With biting wit and amusing personal anecdotes, Harry Stein’s “I Can’t Believe I’m Sitting Next to a Republican” chronicles the everyday travails and triumphs of the plucky conservatives marooned in the liberal bastions that loathe them, from Manhattan to Hollywood, to all the noxious places in between. Surrounded by the insufferably smug and self righteous—from the angry old lady with the anti-war sign affixed to her walker to the random jerk at a dinner party quoting George Soros—these intrepid souls live in a hostile world; knowing that anytime a neighbor chances to learn their views on affirmative action, big government, feminism, the environment, abortion, multi-culturalism, sex education, the reliability of the New York Times, the scariness of evangelicals, or (fill in the blank), his/her face will register stunned surprise and deep confusion. Or worse.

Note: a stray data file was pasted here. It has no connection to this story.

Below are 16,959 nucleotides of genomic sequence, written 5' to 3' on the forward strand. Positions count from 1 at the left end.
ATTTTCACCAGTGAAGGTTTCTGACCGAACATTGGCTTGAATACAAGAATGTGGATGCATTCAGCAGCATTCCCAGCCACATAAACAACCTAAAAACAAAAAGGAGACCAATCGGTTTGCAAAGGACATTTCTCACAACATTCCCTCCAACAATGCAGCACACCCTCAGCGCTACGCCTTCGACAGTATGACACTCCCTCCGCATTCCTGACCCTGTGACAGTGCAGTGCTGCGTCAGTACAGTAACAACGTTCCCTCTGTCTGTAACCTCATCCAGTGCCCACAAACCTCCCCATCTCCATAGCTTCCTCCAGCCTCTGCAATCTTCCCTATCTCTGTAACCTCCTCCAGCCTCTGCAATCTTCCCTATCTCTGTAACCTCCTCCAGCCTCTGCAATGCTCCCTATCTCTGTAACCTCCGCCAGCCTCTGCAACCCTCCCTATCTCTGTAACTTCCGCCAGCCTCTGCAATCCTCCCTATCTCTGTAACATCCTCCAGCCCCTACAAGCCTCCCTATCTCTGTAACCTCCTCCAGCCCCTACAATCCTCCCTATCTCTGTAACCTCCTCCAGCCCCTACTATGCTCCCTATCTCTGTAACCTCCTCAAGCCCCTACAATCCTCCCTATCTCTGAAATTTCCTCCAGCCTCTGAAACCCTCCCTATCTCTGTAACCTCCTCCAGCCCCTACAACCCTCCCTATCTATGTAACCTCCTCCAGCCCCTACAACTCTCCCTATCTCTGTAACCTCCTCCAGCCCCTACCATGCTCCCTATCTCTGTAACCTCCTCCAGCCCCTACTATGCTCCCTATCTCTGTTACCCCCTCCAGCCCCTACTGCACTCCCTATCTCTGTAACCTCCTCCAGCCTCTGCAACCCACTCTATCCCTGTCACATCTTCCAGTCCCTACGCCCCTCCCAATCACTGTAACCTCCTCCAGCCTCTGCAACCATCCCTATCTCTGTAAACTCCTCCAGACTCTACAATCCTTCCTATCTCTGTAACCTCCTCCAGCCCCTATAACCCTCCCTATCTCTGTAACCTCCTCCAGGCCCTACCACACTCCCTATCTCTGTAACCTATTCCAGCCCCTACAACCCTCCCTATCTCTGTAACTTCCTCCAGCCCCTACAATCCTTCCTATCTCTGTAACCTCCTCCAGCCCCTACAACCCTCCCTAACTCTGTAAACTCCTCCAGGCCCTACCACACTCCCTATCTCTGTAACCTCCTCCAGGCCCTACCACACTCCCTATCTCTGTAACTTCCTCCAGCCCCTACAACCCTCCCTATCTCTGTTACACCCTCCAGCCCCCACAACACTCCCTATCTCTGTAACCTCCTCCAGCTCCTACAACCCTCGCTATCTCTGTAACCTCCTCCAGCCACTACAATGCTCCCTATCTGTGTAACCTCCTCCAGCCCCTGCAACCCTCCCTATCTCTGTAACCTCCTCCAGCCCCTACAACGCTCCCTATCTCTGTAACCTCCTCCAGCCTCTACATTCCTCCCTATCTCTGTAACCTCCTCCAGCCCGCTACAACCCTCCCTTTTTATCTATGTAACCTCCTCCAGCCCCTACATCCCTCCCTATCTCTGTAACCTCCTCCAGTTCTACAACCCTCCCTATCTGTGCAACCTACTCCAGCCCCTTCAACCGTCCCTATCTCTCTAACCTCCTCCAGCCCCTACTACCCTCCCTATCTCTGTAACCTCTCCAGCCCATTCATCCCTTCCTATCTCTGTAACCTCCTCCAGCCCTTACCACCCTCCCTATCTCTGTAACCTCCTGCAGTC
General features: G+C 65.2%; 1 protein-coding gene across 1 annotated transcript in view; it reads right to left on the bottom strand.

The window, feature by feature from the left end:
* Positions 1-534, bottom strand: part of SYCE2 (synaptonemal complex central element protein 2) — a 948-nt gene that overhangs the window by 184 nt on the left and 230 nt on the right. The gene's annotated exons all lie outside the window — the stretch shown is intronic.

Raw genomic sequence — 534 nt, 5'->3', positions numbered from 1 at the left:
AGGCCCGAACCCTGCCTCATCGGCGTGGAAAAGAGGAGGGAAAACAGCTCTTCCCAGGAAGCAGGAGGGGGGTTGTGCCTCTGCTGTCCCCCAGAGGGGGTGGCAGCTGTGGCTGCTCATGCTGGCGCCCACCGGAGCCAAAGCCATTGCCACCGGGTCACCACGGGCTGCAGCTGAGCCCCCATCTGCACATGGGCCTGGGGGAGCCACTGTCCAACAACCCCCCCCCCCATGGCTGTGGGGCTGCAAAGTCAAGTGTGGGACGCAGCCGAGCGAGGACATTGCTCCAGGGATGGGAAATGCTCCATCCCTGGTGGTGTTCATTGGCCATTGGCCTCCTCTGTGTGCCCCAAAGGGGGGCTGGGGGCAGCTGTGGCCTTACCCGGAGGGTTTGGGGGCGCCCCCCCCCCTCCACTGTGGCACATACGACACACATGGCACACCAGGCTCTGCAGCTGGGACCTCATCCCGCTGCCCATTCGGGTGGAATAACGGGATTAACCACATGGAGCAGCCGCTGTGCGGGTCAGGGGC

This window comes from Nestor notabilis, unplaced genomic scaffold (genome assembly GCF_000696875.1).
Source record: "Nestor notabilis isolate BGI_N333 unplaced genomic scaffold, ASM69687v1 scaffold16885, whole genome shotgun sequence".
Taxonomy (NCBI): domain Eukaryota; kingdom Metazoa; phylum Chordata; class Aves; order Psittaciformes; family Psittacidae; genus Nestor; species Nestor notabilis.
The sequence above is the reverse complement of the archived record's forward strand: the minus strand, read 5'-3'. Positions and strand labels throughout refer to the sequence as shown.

Stein gives special attention to those conservatives working in professions dominated by the liberal elite—journalism, publishing, entertainment, and academia—celebrating their guts and sharing in their disdain for the dogmatism of the self-appointed creative and intellectual class. The result is a conservative’s guide to love, work, friendship, dinner party mischief, and staying happy and un-smeared in liberal America.